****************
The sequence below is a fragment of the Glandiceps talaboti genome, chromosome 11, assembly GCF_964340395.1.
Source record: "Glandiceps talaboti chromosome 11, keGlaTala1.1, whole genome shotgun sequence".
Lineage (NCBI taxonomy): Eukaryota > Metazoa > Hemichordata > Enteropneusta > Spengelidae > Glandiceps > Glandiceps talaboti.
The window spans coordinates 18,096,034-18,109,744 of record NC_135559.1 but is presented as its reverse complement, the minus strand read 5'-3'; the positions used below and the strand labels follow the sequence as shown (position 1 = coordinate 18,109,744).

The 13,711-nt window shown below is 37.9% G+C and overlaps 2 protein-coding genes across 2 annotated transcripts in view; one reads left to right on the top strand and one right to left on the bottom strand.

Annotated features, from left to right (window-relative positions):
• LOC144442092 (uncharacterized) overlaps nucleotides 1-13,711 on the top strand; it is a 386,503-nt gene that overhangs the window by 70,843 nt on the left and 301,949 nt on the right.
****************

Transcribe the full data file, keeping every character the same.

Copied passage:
The sequence below is a fragment of the Glandiceps talaboti genome, chromosome 11, assembly GCF_964340395.1.
Source record: "Glandiceps talaboti chromosome 11, keGlaTala1.1, whole genome shotgun sequence".
Lineage (NCBI taxonomy): Eukaryota > Metazoa > Hemichordata > Enteropneusta > Spengelidae > Glandiceps > Glandiceps talaboti.
The window spans coordinates 18,096,034-18,109,744 of record NC_135559.1 but is presented as its reverse complement, the minus strand read 5'-3'; the positions used below and the strand labels follow the sequence as shown (position 1 = coordinate 18,109,744).

The 13,711-nt window shown below is 37.9% G+C and overlaps 2 protein-coding genes across 2 annotated transcripts in view; one reads left to right on the top strand and one right to left on the bottom strand.

Annotated features, from left to right (window-relative positions):
• LOC144442092 (uncharacterized) overlaps nucleotides 1-13,711 on the top strand; it is a 386,503-nt gene that overhangs the window by 70,843 nt on the left and 301,949 nt on the right.